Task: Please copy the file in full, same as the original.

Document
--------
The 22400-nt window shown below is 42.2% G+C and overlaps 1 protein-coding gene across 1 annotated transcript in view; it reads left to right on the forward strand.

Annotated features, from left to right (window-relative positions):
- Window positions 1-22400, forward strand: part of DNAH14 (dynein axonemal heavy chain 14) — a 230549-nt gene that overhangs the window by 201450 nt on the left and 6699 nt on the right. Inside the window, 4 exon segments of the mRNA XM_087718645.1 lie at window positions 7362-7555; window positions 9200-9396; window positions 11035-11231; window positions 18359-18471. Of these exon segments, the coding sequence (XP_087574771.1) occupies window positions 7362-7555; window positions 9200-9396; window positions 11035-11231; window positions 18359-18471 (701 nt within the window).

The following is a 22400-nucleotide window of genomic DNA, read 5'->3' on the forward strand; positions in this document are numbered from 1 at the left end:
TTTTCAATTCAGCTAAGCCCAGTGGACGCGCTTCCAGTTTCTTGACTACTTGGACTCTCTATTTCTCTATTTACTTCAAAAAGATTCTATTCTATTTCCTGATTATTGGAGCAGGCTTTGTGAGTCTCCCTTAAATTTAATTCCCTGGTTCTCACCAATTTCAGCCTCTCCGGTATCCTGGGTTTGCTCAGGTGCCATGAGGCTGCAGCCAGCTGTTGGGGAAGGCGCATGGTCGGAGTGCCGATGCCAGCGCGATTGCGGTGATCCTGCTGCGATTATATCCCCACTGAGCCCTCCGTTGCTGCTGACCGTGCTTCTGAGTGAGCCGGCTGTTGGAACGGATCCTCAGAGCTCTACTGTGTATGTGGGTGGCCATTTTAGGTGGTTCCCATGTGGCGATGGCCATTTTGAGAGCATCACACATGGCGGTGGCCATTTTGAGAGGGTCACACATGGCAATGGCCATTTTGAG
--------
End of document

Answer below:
The 22400-nt window shown below is 42.2% G+C and overlaps 1 protein-coding gene across 1 annotated transcript in view; it reads left to right on the forward strand.

Annotated features, from left to right (window-relative positions):
- Window positions 1-22400, forward strand: part of DNAH14 (dynein axonemal heavy chain 14) — a 230549-nt gene that overhangs the window by 201450 nt on the left and 6699 nt on the right. Inside the window, 4 exon segments of the mRNA XM_087718645.1 lie at window positions 7362-7555; window positions 9200-9396; window positions 11035-11231; window positions 18359-18471. Of these exon segments, the coding sequence (XP_087574771.1) occupies window positions 7362-7555; window positions 9200-9396; window positions 11035-11231; window positions 18359-18471 (701 nt within the window).

The following is a 22400-nucleotide window of genomic DNA, read 5'->3' on the forward strand; positions in this document are numbered from 1 at the left end:
TTTTCAATTCAGCTAAGCCCAGTGGACGCGCTTCCAGTTTCTTGACTACTTGGACTCTCTATTTCTCTATTTACTTCAAAAAGATTCTATTCTATTTCCTGATTATTGGAGCAGGCTTTGTGAGTCTCCCTTAAATTTAATTCCCTGGTTCTCACCAATTTCAGCCTCTCCGGTATCCTGGGTTTGCTCAGGTGCCATGAGGCTGCAGCCAGCTGTTGGGGAAGGCGCATGGTCGGAGTGCCGATGCCAGCGCGATTGCGGTGATCCTGCTGCGATTATATCCCCACTGAGCCCTCCGTTGCTGCTGACCGTGCTTCTGAGTGAGCCGGCTGTTGGAACGGATCCTCAGAGCTCTACTGTGTATGTGGGTGGCCATTTTAGGTGGTTCCCATGTGGCGATGGCCATTTTGAGAGCATCACACATGGCGGTGGCCATTTTGAGAGGGTCACACATGGCAATGGCCATTTTGAG